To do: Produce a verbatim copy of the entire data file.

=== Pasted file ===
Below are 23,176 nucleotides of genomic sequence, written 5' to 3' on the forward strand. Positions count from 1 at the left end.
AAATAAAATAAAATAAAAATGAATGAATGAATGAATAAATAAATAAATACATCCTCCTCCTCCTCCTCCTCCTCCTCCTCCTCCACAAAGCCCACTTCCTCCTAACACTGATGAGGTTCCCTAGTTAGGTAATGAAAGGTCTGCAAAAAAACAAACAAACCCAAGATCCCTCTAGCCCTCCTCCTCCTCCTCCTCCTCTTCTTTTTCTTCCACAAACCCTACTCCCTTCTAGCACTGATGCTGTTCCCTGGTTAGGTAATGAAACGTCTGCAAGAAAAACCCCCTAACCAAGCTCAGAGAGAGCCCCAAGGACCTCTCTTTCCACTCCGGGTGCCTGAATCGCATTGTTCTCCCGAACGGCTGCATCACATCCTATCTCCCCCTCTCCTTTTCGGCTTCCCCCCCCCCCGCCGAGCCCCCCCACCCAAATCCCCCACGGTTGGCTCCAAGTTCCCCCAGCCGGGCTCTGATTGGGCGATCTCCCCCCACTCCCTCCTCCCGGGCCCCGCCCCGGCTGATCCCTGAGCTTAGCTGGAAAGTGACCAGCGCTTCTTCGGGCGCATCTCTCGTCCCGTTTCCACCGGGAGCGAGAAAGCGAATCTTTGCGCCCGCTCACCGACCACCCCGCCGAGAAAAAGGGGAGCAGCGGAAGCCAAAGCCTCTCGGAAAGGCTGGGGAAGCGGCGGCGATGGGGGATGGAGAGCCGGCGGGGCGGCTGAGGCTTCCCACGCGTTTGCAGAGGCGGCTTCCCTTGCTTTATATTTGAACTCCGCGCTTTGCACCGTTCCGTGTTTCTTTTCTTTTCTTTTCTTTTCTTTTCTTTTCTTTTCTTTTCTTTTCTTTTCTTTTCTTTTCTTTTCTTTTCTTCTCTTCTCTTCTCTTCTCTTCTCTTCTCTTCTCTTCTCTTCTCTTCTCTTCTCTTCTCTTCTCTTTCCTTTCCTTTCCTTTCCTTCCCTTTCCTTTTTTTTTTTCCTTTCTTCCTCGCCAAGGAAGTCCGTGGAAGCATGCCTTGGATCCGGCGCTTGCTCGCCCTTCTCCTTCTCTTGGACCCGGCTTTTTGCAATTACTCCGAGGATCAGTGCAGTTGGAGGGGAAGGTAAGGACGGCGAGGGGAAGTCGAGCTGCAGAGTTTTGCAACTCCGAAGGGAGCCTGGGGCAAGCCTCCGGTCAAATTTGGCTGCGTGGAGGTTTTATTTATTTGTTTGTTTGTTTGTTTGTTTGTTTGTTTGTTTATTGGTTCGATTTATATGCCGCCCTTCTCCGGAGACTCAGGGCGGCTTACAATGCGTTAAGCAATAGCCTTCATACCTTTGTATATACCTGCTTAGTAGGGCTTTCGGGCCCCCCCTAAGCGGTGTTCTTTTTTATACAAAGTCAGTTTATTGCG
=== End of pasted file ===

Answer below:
Below are 23,176 nucleotides of genomic sequence, written 5' to 3' on the forward strand. Positions count from 1 at the left end.
AAATAAAATAAAATAAAAATGAATGAATGAATGAATAAATAAATAAATACATCCTCCTCCTCCTCCTCCTCCTCCTCCTCCTCCACAAAGCCCACTTCCTCCTAACACTGATGAGGTTCCCTAGTTAGGTAATGAAAGGTCTGCAAAAAAACAAACAAACCCAAGATCCCTCTAGCCCTCCTCCTCCTCCTCCTCCTCTTCTTTTTCTTCCACAAACCCTACTCCCTTCTAGCACTGATGCTGTTCCCTGGTTAGGTAATGAAACGTCTGCAAGAAAAACCCCCTAACCAAGCTCAGAGAGAGCCCCAAGGACCTCTCTTTCCACTCCGGGTGCCTGAATCGCATTGTTCTCCCGAACGGCTGCATCACATCCTATCTCCCCCTCTCCTTTTCGGCTTCCCCCCCCCCCGCCGAGCCCCCCCACCCAAATCCCCCACGGTTGGCTCCAAGTTCCCCCAGCCGGGCTCTGATTGGGCGATCTCCCCCCACTCCCTCCTCCCGGGCCCCGCCCCGGCTGATCCCTGAGCTTAGCTGGAAAGTGACCAGCGCTTCTTCGGGCGCATCTCTCGTCCCGTTTCCACCGGGAGCGAGAAAGCGAATCTTTGCGCCCGCTCACCGACCACCCCGCCGAGAAAAAGGGGAGCAGCGGAAGCCAAAGCCTCTCGGAAAGGCTGGGGAAGCGGCGGCGATGGGGGATGGAGAGCCGGCGGGGCGGCTGAGGCTTCCCACGCGTTTGCAGAGGCGGCTTCCCTTGCTTTATATTTGAACTCCGCGCTTTGCACCGTTCCGTGTTTCTTTTCTTTTCTTTTCTTTTCTTTTCTTTTCTTTTCTTTTCTTTTCTTTTCTTTTCTTTTCTTTTCTTTTCTTCTCTTCTCTTCTCTTCTCTTCTCTTCTCTTCTCTTCTCTTCTCTTCTCTTCTCTTCTCTTCTCTTTCCTTTCCTTTCCTTTCCTTCCCTTTCCTTTTTTTTTTTCCTTTCTTCCTCGCCAAGGAAGTCCGTGGAAGCATGCCTTGGATCCGGCGCTTGCTCGCCCTTCTCCTTCTCTTGGACCCGGCTTTTTGCAATTACTCCGAGGATCAGTGCAGTTGGAGGGGAAGGTAAGGACGGCGAGGGGAAGTCGAGCTGCAGAGTTTTGCAACTCCGAAGGGAGCCTGGGGCAAGCCTCCGGTCAAATTTGGCTGCGTGGAGGTTTTATTTATTTGTTTGTTTGTTTGTTTGTTTGTTTGTTTGTTTATTGGTTCGATTTATATGCCGCCCTTCTCCGGAGACTCAGGGCGGCTTACAATGCGTTAAGCAATAGCCTTCATACCTTTGTATATACCTGCTTAGTAGGGCTTTCGGGCCCCCCCTAAGCGGTGTTCTTTTTTATACAAAGTCAGTTTATTGCG